Not only is Angela throwing the doors open for everyone to view this process, she's allowing and even welcoming criticism and comments about her new baby. Honestly, I don't have that much courage.
Writing in serial isn't a new idea. Charles Dickens did it. Sir Arthur Conan Doyle did it. Even Stephen King and Orson Scott have done it. Magazine and newspaper serials were how many great 19th century novelists got their start. Now with e-books and the Internet, it's happening again, but Angela's take on the idea may be unique. She isn't presenting CAYMAN SUMMER as a complete work--serialized into segments. She's presenting it as a "work in progress" and allowing everyone to be a part of that progress.
My hat is off to Angela. I have to revise a chapter 3 or 4 times to take it to my critique group, actually posting it raw and asking for comments would be too hard for my delicate ego to take.
For anyone tackling the writing process, I would encourage you to stop by Angela's CAYMAN SUMMER Blog. Poke around, read the writing, check out the rough drafts, browse the comments, leave your own comments, feed the fish, (that's one of my favorite parts!), and learn. Angela has an MFA from the prestigious Vermont College of Fine Arts. She's an excellent writer and a great teacher. I owe so much of my writing ability to her mentoring. You'll learn a lot from watching her process unfold. And it's encouraging to know that even great writers make mistakes and have to revise.
For everyone else, I'd encourage you to visit the site and READ because it's a GREAT story. (And did I mention it's fun to feed the fish? Just hover over them with the mouse and then click and they eat the little virtual food pellets. How cool is that?)
I'm not going to miss a post because I love watching the process and...well...I'm dying to know what happens to Michael and Leesie. (And I like to visit the fish.)
So fellow writers...I want to know, how many of you would be brave enough to post the birth of your novel this way?
Wednesday, October 13, 2010
A little back story...TAKEN BY STORM (the first book in the series) is the story of Michael, a seventeen-year-old player and avid diver, and Leesie, a devout Mormon, (Church of Jesus Christ of Later-Day Saints) who has always played by the rules. Michael and Leesie are set on a collision course when Michael loses both his parents when a hurricane hits their dive boat and he's sent to live with his grandmother in Tekoa, Washington--Leesie's home. Leesie is the only Mormon in her school and has her sites set on BYU (Brigham Young University) and an escape from Tekoa. Then she meets Michael. His parent's death has left him shattered and he needs her like no one has before. Despite her reputation as the Mormon "Ice Queen," Leesie finds that she need him too. The story of Michael's grief and healing, Leesie's moral conflict and conviction, and their love is told in dive logs, chat logs and in Leesie's poetry.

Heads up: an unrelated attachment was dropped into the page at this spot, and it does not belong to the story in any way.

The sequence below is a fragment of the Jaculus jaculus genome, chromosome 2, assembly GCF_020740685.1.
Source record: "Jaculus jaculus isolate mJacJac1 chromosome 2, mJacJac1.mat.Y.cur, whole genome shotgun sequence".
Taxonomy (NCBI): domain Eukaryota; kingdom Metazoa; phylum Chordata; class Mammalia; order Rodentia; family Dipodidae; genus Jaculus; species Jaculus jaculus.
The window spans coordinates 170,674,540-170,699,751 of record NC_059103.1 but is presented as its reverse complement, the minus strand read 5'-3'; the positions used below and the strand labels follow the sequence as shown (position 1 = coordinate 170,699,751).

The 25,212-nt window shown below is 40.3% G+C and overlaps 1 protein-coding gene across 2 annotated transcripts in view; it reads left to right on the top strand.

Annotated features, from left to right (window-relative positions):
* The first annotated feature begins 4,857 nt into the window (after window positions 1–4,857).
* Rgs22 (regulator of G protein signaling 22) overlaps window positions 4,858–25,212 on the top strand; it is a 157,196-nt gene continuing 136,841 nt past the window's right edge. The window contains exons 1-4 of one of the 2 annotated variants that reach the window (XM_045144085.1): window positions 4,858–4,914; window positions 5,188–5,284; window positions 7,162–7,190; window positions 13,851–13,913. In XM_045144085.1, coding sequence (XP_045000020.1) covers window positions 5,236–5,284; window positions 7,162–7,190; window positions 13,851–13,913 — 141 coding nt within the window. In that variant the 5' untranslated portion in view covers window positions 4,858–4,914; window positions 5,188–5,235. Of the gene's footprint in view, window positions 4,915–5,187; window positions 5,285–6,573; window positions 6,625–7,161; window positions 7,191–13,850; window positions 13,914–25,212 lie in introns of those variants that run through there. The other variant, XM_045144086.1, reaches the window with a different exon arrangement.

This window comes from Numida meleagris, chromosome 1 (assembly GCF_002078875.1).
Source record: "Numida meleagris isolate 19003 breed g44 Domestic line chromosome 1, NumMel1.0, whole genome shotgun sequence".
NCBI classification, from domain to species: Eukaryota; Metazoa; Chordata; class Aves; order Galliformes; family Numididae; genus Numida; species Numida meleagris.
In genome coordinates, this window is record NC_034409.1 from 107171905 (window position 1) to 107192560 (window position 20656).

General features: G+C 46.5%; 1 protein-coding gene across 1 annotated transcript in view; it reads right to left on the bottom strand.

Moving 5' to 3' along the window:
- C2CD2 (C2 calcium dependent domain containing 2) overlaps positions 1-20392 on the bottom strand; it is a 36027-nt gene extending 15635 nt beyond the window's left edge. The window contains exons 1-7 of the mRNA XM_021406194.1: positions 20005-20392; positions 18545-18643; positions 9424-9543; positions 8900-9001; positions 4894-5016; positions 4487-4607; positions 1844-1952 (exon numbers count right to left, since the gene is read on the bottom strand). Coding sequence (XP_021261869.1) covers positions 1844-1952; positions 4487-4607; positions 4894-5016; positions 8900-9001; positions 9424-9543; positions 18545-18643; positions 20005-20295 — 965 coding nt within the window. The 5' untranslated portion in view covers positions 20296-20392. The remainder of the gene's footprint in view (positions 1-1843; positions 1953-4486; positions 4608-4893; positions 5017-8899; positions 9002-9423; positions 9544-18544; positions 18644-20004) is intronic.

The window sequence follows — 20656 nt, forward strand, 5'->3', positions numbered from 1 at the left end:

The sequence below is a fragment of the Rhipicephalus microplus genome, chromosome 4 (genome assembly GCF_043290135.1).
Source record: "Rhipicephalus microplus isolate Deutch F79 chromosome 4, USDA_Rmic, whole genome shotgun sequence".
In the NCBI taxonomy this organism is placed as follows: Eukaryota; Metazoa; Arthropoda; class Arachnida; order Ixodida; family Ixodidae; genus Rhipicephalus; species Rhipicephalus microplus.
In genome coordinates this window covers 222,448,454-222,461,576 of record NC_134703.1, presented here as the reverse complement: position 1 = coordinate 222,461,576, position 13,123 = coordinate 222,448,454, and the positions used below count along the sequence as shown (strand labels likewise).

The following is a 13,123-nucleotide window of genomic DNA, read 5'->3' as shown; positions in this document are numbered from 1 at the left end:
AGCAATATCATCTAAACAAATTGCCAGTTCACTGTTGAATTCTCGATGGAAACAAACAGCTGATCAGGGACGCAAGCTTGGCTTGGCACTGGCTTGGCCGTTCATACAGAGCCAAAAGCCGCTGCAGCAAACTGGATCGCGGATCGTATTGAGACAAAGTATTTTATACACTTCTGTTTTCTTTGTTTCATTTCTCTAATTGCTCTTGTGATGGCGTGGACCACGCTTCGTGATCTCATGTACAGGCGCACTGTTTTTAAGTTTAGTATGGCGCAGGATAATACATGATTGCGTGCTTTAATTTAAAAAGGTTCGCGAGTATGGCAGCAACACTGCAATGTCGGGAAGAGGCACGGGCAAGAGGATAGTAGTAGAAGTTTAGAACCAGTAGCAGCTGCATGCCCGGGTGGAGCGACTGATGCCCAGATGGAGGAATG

It's hard to write a review of a sequel without spoilers--I'll try, but If you haven't read TAKEN BY STORM, I'd recommend that you do that now. (Go ahead, I can wait.)
UNBROKEN CONNECTION picks up where TAKEN BY STORM leaves off. Leesie is living her dream at BYU. Michael is living his--working on a dive boat in Thailand. They parted ways, but time and distance haven't severed their connection:
The wifi, thick in the air,
pulses with him
his far away fingers drum
as he stares at a screen.
he needs me.-- Angela Morrison, Unbroken Connection
One of my favorite things about this series is the portrayal of Leesie as a Mormon young woman. Teen aged girls (Mormon or not) will identify with the angst Leesie goes through as she tries to reconcile her beliefs with what she feels for Michael. Leesie's character is real and this is a real portrayal of the Mormon culture. Leesie tries hard, but she isn't perfect, her BYU roommates aren't perfect, the Mormon missionaries aren't perfect. If you're looking for a book that portrays members of the Church of Jesus Christ of Later-day Saints (Mormons) neither as absolute saints or absolute sinners, this series is a good one to read.
On that note, here is my
I love these books and as I said, they are clean. HOWEVER... I haven't let my daughter (12) read TAKEN BY STORM or UNBROKEN CONNECTION. (I haven't let her read the last two TWILIGHT BOOKS either.) Sexuality and abstinence (or not) are big themes in both of these books, including some discussion about the sex trade and child prostitution in Thailand. Honestly, I don't think a twelve-year-old (or at least my twelve-year-old) is ready for some of the mature content presented in this book.